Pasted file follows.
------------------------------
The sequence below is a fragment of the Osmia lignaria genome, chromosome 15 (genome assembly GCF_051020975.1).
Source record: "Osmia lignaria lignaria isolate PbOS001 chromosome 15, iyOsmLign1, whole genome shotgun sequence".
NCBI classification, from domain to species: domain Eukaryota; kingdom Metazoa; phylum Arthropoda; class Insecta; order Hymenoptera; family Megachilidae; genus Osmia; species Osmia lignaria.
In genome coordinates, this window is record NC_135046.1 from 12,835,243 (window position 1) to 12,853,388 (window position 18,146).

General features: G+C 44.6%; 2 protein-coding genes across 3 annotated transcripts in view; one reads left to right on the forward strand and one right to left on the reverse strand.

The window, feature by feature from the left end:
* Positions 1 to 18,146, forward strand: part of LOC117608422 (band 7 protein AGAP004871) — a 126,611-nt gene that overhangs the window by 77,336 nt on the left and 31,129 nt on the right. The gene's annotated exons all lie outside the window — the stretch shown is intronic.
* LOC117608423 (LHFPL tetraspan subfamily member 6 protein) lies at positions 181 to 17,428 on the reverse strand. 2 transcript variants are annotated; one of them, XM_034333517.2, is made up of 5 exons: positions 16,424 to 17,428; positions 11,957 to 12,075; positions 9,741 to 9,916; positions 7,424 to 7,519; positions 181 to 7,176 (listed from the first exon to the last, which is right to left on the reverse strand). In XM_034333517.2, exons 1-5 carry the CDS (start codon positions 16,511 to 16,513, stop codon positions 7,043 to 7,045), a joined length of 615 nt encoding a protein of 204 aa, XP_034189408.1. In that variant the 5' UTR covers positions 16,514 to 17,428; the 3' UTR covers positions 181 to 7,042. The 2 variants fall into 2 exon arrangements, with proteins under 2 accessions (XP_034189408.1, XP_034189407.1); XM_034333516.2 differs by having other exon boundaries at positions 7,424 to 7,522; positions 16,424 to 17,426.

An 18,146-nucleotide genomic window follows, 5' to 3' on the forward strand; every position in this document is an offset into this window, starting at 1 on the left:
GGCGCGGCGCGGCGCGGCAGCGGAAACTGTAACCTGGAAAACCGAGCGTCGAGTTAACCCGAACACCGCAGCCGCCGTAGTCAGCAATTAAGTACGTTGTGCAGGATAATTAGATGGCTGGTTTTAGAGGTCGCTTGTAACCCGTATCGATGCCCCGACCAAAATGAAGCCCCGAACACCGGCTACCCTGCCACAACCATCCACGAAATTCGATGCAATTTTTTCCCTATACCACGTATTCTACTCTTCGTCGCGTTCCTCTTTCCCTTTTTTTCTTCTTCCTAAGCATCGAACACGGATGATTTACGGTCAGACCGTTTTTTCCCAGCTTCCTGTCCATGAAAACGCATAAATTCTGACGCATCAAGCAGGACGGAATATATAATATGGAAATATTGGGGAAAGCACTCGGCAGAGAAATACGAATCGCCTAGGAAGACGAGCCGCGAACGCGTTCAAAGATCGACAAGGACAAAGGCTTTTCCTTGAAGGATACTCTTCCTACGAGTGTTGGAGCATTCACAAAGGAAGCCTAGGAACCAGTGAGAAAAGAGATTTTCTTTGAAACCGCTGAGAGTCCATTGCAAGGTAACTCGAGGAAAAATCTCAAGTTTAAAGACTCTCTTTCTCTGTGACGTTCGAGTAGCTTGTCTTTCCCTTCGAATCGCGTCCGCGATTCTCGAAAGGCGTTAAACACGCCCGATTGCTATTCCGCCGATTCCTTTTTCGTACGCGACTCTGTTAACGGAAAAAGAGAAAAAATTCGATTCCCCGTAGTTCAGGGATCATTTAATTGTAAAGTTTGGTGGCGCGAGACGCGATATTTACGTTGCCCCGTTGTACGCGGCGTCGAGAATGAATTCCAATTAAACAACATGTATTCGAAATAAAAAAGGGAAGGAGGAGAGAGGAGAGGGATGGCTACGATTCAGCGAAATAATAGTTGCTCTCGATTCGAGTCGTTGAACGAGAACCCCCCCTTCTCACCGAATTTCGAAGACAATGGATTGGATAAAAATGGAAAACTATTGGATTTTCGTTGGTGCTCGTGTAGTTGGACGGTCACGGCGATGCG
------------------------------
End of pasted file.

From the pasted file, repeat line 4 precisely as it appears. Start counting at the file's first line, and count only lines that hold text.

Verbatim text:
In genome coordinates, this window is record NC_135046.1 from 12,835,243 (window position 1) to 12,853,388 (window position 18,146).